Grad 
And they said, our partner in Canada is Sleep Country, call one 800 blah, blah, blah, blah, blah, blah. That was the answer to my question.

Joshua Nafman 
Why didn’t they do it for you?

Grad 
I said, so I don’t normally do this. But I said, so the answer is, ‘No. Is that your way of telling me? No. We don’t ship to Canada’. And I said, Why don’t I have to call a phone number. And they said, “Oh, our Canadian site is purple.com/ca. I think okay, well, there’s a Canadian site. It’s always a little bit weird doing that. But I do that with Amazon all the time. And I’ve gotten used to it. So I think okay, so I go to the Purple Canadian site, right? They don’t sell that pillow in Canada. ‘Cause I guess the Canadians don’t deserve to have healthy necks. Or maybe they’re just too tough already. Why wouldn’t they sell it? It’s not available in Canada, right. So anyway, net, net, the pillow is being shipped to me, and I’m going to ship it to my Mom. But it was a very dissatisfying experience overall, because what was interesting to me is, what went wrong there? Right? What went wrong was, they didn’t seek to understand the underlying reason why I wanted to know if they ship to Canada.

Joshua Nafman  
Yeah, I mean, right? What an opportunity …

Grad 
Why did they not ask me that? Why do you want to ship to Canada? Why is that important? Well, I live in the US, my Mom lives in Canada, I’m a big Purple fan, you see how that could have changed the conversation? Or, you know, then think about how they could have helped or start taking that signal and sending it to management saying there’s a lot of Americans or former Canadians living in America and sending stuff back to their families, it’d be nice if we could expedite that for them versus, you know, me having to bring it here. I don’t know if it’s going to get to her in time for Mother’s Day, maybe, I’ve got a 50-50 chance. But you know, it’s not 100% anymore, it just would have been so much better. And what I think about I see this stuff is that I know that there’s a marketer, somewhere in Purple, right now, silently screaming, because that person knows that this kind of stuff is going on, but they don’t have any way of intersecting it. Because the Customer Care team, which is who I guess I was dealing with on the website chat is not connected to the Marketing team. So, let’s talk for a second about silos and companies and how they’re affecting experience and how do marketers help bridge that and what have you seen work with your peers and in your experiences? What have you seen work in terms of trying to bring those silos together so you don’t have that separate experience that’s so frustrating? And someone spent millions of dollars nurturing me over the years, and I’m just sitting here on the air, pissing all over them, like it’s a terrible outcome. And they’re like, ‘oh’. How could they have avoided that? I’d love to hear your perspective on that.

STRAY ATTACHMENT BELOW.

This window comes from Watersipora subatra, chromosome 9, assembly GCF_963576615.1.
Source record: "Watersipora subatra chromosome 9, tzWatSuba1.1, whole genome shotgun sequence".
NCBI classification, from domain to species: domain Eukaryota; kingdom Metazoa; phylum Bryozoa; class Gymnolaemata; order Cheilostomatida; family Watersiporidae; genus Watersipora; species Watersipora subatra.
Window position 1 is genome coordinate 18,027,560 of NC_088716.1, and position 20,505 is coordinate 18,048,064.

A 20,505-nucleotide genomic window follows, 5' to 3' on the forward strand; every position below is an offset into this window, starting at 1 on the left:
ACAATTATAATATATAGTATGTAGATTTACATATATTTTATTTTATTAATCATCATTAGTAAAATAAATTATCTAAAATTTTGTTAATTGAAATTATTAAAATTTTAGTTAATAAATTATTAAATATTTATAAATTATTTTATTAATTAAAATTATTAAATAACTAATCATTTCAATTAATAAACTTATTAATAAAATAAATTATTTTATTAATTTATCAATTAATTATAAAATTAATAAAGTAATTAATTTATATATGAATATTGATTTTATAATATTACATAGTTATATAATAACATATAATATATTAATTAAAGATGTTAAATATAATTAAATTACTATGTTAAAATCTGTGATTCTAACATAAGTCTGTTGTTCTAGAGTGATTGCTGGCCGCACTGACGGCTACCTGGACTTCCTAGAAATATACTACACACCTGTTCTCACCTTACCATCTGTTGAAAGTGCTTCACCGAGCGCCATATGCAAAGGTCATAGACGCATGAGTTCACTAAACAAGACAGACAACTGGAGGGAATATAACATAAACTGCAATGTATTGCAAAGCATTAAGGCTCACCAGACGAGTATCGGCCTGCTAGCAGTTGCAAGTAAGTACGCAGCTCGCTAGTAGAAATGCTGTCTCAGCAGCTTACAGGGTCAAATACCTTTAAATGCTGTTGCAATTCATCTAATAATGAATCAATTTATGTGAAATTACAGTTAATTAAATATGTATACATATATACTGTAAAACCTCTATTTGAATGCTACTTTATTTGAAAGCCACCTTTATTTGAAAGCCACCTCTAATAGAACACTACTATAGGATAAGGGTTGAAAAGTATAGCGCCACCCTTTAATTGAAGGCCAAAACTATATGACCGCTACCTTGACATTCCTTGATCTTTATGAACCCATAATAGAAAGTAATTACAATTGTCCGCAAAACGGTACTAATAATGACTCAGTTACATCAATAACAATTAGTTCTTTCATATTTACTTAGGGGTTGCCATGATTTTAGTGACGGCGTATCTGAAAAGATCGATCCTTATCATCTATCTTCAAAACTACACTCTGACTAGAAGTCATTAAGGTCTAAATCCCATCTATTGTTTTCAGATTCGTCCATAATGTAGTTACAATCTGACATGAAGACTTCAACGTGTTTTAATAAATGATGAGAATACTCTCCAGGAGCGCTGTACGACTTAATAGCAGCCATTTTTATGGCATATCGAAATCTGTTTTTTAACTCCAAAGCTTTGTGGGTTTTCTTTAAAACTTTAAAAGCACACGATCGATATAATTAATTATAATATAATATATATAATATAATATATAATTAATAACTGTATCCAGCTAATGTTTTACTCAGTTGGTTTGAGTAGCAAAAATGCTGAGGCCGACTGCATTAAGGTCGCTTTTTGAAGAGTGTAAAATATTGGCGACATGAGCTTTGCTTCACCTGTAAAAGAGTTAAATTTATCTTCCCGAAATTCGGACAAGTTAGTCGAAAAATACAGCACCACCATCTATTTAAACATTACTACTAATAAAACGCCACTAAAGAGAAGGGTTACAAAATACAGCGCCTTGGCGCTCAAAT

Joshua Nafman 
Yeah, well, first of all, all large organizations have silos. For some, it’s, I like to think of things as it’s incredible what you can do if you don’t care who gets the credit, and I feel like a lot of organizations are very focused on a Marketing Department, a Sales Department, Econ etcetera, getting credit, because credit is viewed as a way forward for that person’s career or for that person’s business. And that all comes from the: “How are we setting goals?” To be honest, I haven’t necessarily cracked it yet. I would say the places where I’ve had the best success is democratizing the information I have in terms of, if I’m noticing something, telling a lot of people about it, and it’s not for the purpose of getting credit; the purpose of it is very much like, I’d say, taking a systems’ approach to things rather than a silos’ approach. And not enough marketers are viewing it as a system, not enough salespeople, not enough eCommerce view it as a system. I would say eCommerce overall, especially in consumer experiences and customer experiences, is the closest to a true system, because it forces you, in order to be successful to actually share information amongst them, one side needs to talk to the other. And it doesn’t have to be something formal. It’s more of a “How do you bring people along?” Like I said, I haven’t cracked it, it’s something that I’m trying to figure out. And the best thing that I’ve gotten to so far is just talking to people because I find that if you talk to somebody and you share what you’re doing, most of the time, they go, “Cool, well, I’m doing something similar”, or “I’m doing this”, and this is how you connect, and you start making the connections.

Grad 
I really like that systems approach. How do you implement that?

Joshua Nafman